Worker's Comp Case Management - page 2

Hello to all CM's. I just joined this site because I am particularly interested in communicating with other CM's involved in worker's comp case management. I am an independent; however, I work with... Read More

  1. by   DallasRN
    Your volunteer job sounds interesting to say the least. I would imagine it could conceivably end up requiring a great deal of time and thought. I bet you've learned tons of things!

    Thanks for the ideas about getting the IME doc to clarify things. In the past I have frequently tried to use the leaders of various professional groups for peers, etc., and on occasion, have requested a peer review of sorts in which the peer physician would make direct physician-to-physician contact to discuss treatment plans, surgeries, etc. I have found that some physician's that refuse to meet with and/or respond to CM's will readily do so with another MD. (And I really can't blame them - I get a tad irritated when I contact a physician's office to discuss something with the physician or nurse and end up talking with a medical assistant).
    I'll look into your idea. And as for Las Vegas RN - I am STILL laughing about that!! - Susan
  2. by   LasVegasRN
    I've used Sharon's idea also, but in the state I was working, it was not admissable as evidence. The trick we had to use was to get the original physician who reviewed the case to comment on the consulting physician report in their new report. THEN it was admissable. Lot's of silly legal maneuvering but it worked in case's like yours, for that particular state.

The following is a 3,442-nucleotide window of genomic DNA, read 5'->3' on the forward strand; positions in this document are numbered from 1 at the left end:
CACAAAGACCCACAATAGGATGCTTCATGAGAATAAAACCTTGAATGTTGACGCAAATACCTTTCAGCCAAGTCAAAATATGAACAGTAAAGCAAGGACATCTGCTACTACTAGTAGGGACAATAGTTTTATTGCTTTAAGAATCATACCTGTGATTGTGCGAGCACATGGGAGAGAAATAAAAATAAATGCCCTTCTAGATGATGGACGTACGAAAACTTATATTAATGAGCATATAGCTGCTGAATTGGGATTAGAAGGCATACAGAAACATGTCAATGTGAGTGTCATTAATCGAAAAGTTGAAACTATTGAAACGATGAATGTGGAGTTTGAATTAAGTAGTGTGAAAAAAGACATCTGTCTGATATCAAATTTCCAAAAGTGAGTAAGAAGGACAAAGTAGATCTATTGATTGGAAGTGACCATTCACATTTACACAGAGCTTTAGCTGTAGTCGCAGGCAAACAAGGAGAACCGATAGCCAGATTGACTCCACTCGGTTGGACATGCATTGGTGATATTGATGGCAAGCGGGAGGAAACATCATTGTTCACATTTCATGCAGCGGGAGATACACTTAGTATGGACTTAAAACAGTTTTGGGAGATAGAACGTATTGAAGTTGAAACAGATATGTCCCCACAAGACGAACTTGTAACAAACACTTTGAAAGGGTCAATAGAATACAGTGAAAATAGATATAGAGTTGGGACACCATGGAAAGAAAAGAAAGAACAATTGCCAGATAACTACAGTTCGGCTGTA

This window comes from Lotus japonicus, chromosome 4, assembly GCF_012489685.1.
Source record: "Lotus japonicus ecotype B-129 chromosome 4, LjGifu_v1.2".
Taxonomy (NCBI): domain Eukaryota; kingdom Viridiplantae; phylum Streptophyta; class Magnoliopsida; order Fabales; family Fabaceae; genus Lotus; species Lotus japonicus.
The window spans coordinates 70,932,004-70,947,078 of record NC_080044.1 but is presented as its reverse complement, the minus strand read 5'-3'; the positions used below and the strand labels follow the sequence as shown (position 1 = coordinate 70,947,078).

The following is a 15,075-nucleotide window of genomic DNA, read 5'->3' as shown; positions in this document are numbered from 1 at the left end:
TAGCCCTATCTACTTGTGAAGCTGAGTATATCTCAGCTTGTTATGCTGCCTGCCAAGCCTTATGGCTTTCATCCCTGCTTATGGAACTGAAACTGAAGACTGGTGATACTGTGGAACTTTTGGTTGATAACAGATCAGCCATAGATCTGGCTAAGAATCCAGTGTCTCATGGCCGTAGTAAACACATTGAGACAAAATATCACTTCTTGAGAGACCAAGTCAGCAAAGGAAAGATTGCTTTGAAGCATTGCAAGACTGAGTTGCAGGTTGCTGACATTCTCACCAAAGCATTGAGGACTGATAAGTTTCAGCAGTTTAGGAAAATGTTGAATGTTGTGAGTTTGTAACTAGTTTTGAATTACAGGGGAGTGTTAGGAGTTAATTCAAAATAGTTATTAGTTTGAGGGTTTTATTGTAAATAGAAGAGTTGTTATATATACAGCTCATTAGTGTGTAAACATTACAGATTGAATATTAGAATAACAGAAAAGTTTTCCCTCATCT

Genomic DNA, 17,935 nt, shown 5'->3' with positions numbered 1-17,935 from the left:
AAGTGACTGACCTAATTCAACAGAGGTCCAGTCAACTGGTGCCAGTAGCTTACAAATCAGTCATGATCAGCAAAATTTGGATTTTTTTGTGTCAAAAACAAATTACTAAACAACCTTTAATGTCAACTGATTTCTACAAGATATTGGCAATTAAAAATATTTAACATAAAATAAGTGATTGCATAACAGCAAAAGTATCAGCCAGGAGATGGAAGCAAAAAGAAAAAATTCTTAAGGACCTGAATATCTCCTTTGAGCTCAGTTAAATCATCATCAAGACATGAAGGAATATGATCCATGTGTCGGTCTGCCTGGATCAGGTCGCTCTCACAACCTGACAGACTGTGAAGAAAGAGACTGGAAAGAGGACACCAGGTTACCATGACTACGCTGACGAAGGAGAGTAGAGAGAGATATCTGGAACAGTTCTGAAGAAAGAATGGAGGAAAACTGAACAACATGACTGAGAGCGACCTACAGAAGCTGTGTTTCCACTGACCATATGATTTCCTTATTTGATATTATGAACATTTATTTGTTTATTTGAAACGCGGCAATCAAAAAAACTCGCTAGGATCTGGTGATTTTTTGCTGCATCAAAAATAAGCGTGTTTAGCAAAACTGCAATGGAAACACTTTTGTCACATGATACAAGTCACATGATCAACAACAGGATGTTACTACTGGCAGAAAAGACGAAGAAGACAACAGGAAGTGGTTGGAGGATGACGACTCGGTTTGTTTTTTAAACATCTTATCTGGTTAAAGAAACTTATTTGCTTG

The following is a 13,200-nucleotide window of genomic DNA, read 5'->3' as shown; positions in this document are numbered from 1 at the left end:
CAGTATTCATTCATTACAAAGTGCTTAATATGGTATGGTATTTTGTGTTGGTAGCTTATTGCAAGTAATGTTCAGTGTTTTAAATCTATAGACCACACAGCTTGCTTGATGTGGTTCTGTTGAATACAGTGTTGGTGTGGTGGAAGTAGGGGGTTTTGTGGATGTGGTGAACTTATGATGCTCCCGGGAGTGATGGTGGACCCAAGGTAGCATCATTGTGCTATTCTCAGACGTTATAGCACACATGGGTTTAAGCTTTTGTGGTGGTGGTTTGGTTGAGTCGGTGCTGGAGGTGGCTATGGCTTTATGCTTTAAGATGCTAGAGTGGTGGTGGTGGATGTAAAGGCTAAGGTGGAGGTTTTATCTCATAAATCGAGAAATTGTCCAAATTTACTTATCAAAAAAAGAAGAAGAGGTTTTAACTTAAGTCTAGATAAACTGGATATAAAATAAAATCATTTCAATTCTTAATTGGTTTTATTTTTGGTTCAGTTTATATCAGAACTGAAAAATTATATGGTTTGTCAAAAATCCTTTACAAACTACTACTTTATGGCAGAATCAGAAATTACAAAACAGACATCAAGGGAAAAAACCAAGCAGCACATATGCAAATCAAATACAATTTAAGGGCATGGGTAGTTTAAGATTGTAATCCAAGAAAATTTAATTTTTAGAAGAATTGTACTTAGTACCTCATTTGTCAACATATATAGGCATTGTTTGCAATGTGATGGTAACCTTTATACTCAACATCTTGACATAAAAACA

I would try petitioning the state. If you can present strong evidence that the report was insufficient you may prevail. You really have to see how much leg you have to stand on - if it is worth the fight. Even if you get a rock solid report from a well-respected peer than can refute the items of question in the report, it will still be difficult to convince the reviewing body that it is more valid than the physician's who actually "examined" the patient.

    Good luck!
  3. by   Sharon
    Just to clarify - I don't use the peer in this situation for another report. I use them to pressure or shame the IME physician to addendum their original report. I agree it rarely is cost efficient to have a third round of reports
  4. by   ryaninmtv
    OMG Vegas!!! FOFLMAO!!!

    Can I copy your post and put it in my letters database at work? That is just what we need.

    One thing we have done is instead of have the WC adjuster write the letter to examining physician, I have one of my nurses do it. This avoids most of the cookbook BS I see in adjuster manuals and allows us to write a medically based letter to the physician. Of course, what I mean by medically based is that we try to word the questions so that the doc has no choice to lead us down the primrose path. Also, in a state as incestuous as Ohio, we pretty much know which docs are conservative and which are liberal. In my group, which handles self-insured employers, we literally have docs knocking down the door to do IMEs for us. This is because we are not constrained by the BWC fee schedule for IMEs and a doc can make serious coin if he has a good reputation among the self-insured employers.

    As far as what to do in your particular case, I would ask the physician for an "addendum" to clarify his remarks (read:rewrite your report so I'm not screwed).

    Good Luck!!
  5. by   Louisiana RN
    Hi Guys!
    I am new to this so be patient. I do not use chat room, instant messaging etc. as a rule so I am totally unsure of what I am doing. However, the messages I read here sounded really interesting to me. I have been a nurse x 30 years and a case manager in worker's comp in Louisiana x 15 years. Talk about complicated set of law! Have worked cases based on many other state's body of law over the years including Texas. Looks like there has been no one at home here in a while but that could be because I don't know what I am looking at. So, anybody at home??